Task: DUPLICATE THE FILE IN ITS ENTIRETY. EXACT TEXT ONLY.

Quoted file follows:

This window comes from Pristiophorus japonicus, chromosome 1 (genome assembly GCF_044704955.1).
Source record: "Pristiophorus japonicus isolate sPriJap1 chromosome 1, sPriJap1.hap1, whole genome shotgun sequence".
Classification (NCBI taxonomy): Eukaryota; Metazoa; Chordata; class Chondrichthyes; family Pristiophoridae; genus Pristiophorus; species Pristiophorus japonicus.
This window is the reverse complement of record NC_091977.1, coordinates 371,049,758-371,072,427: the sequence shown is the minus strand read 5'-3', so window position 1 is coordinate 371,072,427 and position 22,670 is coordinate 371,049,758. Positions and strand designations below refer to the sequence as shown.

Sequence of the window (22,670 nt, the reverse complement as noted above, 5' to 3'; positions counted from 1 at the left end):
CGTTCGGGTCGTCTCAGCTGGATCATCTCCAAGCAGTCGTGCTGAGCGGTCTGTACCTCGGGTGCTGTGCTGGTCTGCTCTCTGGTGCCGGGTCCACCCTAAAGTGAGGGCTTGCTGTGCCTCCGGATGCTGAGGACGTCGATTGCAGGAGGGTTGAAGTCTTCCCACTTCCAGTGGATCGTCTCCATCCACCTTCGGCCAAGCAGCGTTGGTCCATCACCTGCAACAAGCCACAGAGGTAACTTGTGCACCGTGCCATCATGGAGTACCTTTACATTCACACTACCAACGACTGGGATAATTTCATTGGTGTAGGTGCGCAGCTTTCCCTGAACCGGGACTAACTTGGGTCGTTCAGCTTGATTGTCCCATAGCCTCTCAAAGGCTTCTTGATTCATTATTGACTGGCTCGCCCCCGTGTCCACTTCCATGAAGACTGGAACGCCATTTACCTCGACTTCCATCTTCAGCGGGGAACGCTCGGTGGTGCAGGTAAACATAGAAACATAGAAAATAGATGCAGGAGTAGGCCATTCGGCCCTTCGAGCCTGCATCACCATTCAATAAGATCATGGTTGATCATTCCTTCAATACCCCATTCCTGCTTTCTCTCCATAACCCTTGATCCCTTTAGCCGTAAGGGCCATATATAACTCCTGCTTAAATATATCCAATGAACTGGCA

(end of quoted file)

This window comes from Pristiophorus japonicus, chromosome 1 (genome assembly GCF_044704955.1).
Source record: "Pristiophorus japonicus isolate sPriJap1 chromosome 1, sPriJap1.hap1, whole genome shotgun sequence".
Classification (NCBI taxonomy): Eukaryota; Metazoa; Chordata; class Chondrichthyes; family Pristiophoridae; genus Pristiophorus; species Pristiophorus japonicus.
This window is the reverse complement of record NC_091977.1, coordinates 371,049,758-371,072,427: the sequence shown is the minus strand read 5'-3', so window position 1 is coordinate 371,072,427 and position 22,670 is coordinate 371,049,758. Positions and strand designations below refer to the sequence as shown.

Sequence of the window (22,670 nt, the reverse complement as noted above, 5' to 3'; positions counted from 1 at the left end):
CGTTCGGGTCGTCTCAGCTGGATCATCTCCAAGCAGTCGTGCTGAGCGGTCTGTACCTCGGGTGCTGTGCTGGTCTGCTCTCTGGTGCCGGGTCCACCCTAAAGTGAGGGCTTGCTGTGCCTCCGGATGCTGAGGACGTCGATTGCAGGAGGGTTGAAGTCTTCCCACTTCCAGTGGATCGTCTCCATCCACCTTCGGCCAAGCAGCGTTGGTCCATCACCTGCAACAAGCCACAGAGGTAACTTGTGCACCGTGCCATCATGGAGTACCTTTACATTCACACTACCAACGACTGGGATAATTTCATTGGTGTAGGTGCGCAGCTTTCCCTGAACCGGGACTAACTTGGGTCGTTCAGCTTGATTGTCCCATAGCCTCTCAAAGGCTTCTTGATTCATTATTGACTGGCTCGCCCCCGTGTCCACTTCCATGAAGACTGGAACGCCATTTACCTCGACTTCCATCTTCAGCGGGGAACGCTCGGTGGTGCAGGTAAACATAGAAACATAGAAAATAGATGCAGGAGTAGGCCATTCGGCCCTTCGAGCCTGCATCACCATTCAATAAGATCATGGTTGATCATTCCTTCAATACCCCATTCCTGCTTTCTCTCCATAACCCTTGATCCCTTTAGCCGTAAGGGCCATATATAACTCCTGCTTAAATATATCCAATGAACTGGCA